Israeli teenager Ayala Shapira was in her father’s car two years ago on the way home from math club when a 16-year-old terrorist threw a Molotov cocktail at the vehicle. Shapira incurred severe burns in the attacks and to this day she wears a face mask, receives twice weekly treatments and is unable to remain in sunlight.
Last week she courageously spoke at the European Union Parliament to the newly formed Friends of Judea and Samaria in the European Parliament, an initiative of the Regional Council of Samaria’s foreign relations department. The group’s aim is to stop the unregulated transfer of millions of euros from the EU to the families of incarcerated or dead Palestinian terrorists.
The Biblical heart land of Judea and Samaria is also known as the West Bank. Some 15 Members of the European Parliament attended the inauguration ceremony of the Friends of Judea and Samaria in the European Parliament, together with 150 others and was headed up by MEP Petr Mach, leader of the Czech Free Citizens party.
“We decided to establish a new group in the EP because we want to inform the public and the members of the parliament of how taxpayers’ money is used to support terrorism in Israel, of how, at a time when Palestinian merchandise comes into Europe without being taxed, Jewish products are specifically taxed,” Mach said.
Here is the text of Ayala’s speech, followed by her mother Ruth’s:
I am Ayala, almost 14. I live in El Matan in the Shomron. I like to read, write stories and draw. I would like to describe to you what it feels like to have a terrorist attack directed at you.
The truth is, at the moment it happened I didn’t really understand what was happening. I saw a ball of light coming towards us. My father quickly stepped on the brakes. The ball of light shattered my window and landed between us. It was a Molotov cocktail. I remember that everything around us was burning. I thought I was going to die.
Afterwards, I started to act. I tried to open my door, but wasn’t able to. I was sure that the central door lock had melted in the heat, but then, my father opened the door from the other side. My entire left side was on fire, but I couldn’t free my seat belt with my left hand, so I put my right hand into the flames, too. Then, I just started running. My father told me to roll around on the road to put out the fire burning me.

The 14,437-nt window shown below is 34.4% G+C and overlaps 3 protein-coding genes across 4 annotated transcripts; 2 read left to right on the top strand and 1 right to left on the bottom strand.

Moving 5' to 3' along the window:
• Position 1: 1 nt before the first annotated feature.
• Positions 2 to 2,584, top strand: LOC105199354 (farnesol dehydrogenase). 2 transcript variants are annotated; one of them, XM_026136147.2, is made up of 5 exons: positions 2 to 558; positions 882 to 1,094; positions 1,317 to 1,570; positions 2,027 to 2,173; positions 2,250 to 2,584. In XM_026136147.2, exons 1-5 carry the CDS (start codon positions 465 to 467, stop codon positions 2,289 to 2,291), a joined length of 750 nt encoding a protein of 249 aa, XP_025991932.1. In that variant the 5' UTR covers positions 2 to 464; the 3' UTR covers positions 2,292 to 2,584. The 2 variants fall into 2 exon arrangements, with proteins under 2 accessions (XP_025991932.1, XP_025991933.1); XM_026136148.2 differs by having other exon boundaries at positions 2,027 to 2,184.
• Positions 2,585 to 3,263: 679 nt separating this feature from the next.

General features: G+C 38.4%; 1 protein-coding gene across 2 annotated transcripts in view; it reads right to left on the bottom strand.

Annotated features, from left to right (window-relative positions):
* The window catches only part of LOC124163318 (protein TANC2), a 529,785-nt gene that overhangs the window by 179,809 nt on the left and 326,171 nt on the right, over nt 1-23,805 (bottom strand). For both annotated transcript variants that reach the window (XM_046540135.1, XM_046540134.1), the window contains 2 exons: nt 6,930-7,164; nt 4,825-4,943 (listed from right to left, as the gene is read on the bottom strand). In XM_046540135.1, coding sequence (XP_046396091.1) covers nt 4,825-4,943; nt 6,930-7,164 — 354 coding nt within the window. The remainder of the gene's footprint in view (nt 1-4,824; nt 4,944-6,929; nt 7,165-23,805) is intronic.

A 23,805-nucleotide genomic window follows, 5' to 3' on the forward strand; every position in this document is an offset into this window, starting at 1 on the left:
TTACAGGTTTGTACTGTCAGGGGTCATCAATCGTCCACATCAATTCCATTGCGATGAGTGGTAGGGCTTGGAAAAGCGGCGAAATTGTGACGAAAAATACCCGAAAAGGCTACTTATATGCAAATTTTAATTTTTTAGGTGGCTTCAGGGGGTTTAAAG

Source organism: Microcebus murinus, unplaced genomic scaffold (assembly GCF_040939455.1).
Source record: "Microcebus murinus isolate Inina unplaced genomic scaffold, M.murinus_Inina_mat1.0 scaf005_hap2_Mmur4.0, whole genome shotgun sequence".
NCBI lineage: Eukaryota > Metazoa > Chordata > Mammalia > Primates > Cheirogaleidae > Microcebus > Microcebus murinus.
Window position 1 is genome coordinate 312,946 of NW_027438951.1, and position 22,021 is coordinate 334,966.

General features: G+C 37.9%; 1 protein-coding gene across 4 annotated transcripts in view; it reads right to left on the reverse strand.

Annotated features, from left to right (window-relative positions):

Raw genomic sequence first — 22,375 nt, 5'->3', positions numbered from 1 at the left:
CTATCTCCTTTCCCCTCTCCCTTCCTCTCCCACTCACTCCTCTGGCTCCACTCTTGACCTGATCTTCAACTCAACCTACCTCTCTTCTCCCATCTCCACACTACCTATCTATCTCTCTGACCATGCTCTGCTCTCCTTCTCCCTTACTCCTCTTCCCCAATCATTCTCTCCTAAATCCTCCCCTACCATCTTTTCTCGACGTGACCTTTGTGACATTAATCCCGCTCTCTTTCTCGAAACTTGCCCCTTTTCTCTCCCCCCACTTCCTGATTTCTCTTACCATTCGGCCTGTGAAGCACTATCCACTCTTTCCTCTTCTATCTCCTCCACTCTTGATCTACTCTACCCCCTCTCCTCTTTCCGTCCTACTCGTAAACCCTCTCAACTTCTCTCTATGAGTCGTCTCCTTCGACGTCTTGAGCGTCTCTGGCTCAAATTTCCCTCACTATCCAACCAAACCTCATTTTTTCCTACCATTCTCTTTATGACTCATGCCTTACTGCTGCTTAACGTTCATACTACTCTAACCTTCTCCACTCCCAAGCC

Only then did I begin to feel pain. I told my father that his shirt was also on fire and I asked him to also roll around on the road, but he didn’t stop. He wanted to save me first.
I was hospitalized for eight months. That’s where I understood that my life was about to change drastically. Sometimes, I really miss being outside and feeling the sun and doing all the things I want to do. The hardest thing is when people look at me. I see it. I most appreciate the people who don’t try to hide it; they look at me but ask what happened to me – why am I all covered up?
One of the terrorists who threw the Molotov cocktail at our car was a 16-year-old boy – only a few years older than me. He did it, among other reasons, to help his family economically. He knew that if he was put into prison, the Palestinian Authority would take care of them.
I want you to remember that sometimes when you think you are contributing to a peaceful cause, you’re actually contributing to murder, pain and war.
Ruth Shapira, Ayala’s mother
Honorable Members of Parliament, Friends of Judea and Samaria, Shomron Regional Council Chairman Yossi Dagan, honored guests,
I arrived here from Israel only yesterday, with my daughter Ayala, who today is almost 14 years old. We flew more than 3,000 kilometers because I understand that we have the responsibility of telling you our story.
My name is Ruth, and I am the mother of six daughters, of whom Ayala is the eldest. We have lived in the Jewish Community El Matan in the Shomron for the past 15 years.